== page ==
Coenzyme Q10 (CoQ10) is an antioxidant found in the mitochondrial inner membrane involved in the synthesis of adenosine triphosphate (ATP) through its role in the electron transport chain. CoQ10 is perhaps most well-known as a supplement that supports cellular health in the presence of statin-associated myopathy. It is ubiquitous in human tissues; therefore, it plays many other roles in support of the human body. Following are some of the new ways to think about CoQ10.
Oxidative stress has been linked to early pathogenesis of many cardiovascular diseases. CoQ10 supplementation and its effects on oxidative stress have been studied in patients with coronary artery disease (CAD). A meta-analysis identified CoQ10 as influencing levels of biomarkers related to inflammation and oxidative stress in patients with CAD. In addition, another meta-analysis showed that patients with CAD had significantly decreased total cholesterol levels and increased high-density lipoprotein (HDL) cholesterol levels when supplementing with CoQ10.
Migraines and severe headaches affect roughly 1 of every 6 American adults with 1 of 5 women being affected. A randomized controlled trial published in 2019 assessed the role that CoQ10 may play in patients with migraines. A significant improvement was found in frequency, severity, and duration of migraines in the CoQ10 arm when compared to a placebo. Patients in the CoQ10 arm also experienced a decrease in calcitonin gene-related peptides (CGRP) and tumor necrosis factor (TNF)-alpha — two markers associated with migraines. A meta-analysis supports this finding by showing that CoQ10 was more effective than a placebo in reducing migraine duration and number of migraine days per month.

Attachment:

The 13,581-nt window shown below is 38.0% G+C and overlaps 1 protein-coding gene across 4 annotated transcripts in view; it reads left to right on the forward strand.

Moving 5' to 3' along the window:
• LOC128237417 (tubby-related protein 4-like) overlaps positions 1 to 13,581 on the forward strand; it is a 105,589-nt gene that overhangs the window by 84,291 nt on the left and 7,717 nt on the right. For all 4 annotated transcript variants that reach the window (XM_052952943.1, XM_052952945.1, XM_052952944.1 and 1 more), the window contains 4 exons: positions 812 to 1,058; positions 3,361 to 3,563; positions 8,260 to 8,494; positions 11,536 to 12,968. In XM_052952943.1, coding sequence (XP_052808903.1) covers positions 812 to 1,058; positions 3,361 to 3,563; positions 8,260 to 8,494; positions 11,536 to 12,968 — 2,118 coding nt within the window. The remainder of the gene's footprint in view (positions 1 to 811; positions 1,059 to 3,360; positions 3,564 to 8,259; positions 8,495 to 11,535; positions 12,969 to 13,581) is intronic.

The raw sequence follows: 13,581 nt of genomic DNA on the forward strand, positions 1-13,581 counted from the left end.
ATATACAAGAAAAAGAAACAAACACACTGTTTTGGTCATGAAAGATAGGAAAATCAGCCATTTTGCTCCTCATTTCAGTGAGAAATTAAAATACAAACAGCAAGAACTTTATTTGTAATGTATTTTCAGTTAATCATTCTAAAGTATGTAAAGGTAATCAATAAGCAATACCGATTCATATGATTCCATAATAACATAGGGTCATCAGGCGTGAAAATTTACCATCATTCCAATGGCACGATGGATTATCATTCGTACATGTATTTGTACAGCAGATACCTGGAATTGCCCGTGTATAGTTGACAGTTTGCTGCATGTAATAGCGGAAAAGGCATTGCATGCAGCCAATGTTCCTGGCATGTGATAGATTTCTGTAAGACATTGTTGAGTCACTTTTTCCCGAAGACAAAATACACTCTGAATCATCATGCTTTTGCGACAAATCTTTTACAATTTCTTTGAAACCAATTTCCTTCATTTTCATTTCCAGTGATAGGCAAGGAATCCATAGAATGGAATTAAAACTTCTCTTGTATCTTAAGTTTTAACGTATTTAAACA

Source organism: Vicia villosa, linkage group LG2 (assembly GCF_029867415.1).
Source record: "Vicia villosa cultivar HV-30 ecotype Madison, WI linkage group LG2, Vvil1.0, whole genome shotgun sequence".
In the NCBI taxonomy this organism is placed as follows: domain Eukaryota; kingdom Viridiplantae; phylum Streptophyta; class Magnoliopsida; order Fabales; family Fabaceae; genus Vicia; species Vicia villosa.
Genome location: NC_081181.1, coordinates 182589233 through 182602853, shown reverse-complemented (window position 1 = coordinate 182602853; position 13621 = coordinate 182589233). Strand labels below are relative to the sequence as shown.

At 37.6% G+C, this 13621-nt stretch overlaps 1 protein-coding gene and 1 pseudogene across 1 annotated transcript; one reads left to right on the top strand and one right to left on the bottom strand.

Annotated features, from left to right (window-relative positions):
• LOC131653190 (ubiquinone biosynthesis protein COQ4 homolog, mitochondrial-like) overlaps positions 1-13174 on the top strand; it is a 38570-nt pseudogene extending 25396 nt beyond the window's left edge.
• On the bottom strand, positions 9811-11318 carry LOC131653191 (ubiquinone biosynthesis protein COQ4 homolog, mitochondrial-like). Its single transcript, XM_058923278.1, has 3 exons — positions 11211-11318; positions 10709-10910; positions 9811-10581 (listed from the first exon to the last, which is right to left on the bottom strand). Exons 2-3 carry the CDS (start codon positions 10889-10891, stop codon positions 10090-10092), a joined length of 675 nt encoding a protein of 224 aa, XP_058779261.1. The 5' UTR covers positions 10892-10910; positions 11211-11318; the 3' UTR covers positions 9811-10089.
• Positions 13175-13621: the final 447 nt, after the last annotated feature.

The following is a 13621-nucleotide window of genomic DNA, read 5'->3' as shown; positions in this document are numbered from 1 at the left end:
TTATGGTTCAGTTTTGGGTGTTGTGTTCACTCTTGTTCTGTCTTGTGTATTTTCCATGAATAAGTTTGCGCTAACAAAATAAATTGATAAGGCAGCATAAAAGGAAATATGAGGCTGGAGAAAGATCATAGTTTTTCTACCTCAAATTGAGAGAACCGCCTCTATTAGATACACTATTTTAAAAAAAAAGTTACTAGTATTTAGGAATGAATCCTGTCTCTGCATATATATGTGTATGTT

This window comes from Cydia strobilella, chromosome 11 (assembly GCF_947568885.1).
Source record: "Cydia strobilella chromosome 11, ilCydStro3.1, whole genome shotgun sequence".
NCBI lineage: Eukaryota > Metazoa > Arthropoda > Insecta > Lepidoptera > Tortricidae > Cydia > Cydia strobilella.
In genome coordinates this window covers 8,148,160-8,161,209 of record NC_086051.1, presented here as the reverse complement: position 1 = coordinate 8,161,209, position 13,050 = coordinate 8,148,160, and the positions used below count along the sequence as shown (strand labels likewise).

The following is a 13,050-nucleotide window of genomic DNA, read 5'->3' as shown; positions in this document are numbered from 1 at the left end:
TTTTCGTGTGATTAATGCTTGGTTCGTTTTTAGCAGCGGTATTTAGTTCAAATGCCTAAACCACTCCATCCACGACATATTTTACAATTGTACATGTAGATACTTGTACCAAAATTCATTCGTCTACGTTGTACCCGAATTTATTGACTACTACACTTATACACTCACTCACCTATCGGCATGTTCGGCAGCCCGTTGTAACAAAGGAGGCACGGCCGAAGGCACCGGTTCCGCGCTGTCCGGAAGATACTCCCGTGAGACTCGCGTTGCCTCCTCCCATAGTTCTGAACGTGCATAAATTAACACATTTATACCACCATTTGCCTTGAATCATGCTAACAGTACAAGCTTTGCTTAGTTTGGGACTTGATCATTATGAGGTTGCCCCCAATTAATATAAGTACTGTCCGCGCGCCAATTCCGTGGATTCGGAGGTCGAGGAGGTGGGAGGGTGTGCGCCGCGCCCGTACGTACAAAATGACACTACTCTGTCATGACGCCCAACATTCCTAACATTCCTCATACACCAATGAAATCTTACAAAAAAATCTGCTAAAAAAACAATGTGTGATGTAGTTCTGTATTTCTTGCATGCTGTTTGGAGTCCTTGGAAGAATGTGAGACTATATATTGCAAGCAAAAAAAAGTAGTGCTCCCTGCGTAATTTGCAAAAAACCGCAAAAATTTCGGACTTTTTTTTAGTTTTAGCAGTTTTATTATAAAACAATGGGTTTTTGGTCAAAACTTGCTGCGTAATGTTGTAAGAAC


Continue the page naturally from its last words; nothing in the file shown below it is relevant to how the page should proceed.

In women of reproductive age, polycystic ovary syndrome (PCOS) is the most common endocrine disorder. The effects of CoQ10 on fasting blood sugar in patients with PCOS were evaluated in a randomized controlled trial published in 2019. CoQ10 was shown to have significant effects on fasting blood sugar when compared with a placebo in this population.
CoQ10 levels were shown to be significantly lower in patients with acute influenza compared to healthy controls as assessed over a period of three influenza seasons. Additionally, CoQ10 levels in patients with Parkinson’s Disease have also been reported to be decreased. Animal studies suggest that CoQ10 supplementation could support the prevention of neurodegeneration in Parkinson’s disease.
CoQ10 supplementation may now be thought of in many new and helpful ways. CoQ10 can support cardiovascular health, neurological health, and other multiple systems within the human body.
By Colleen Ambrose, ND, MAT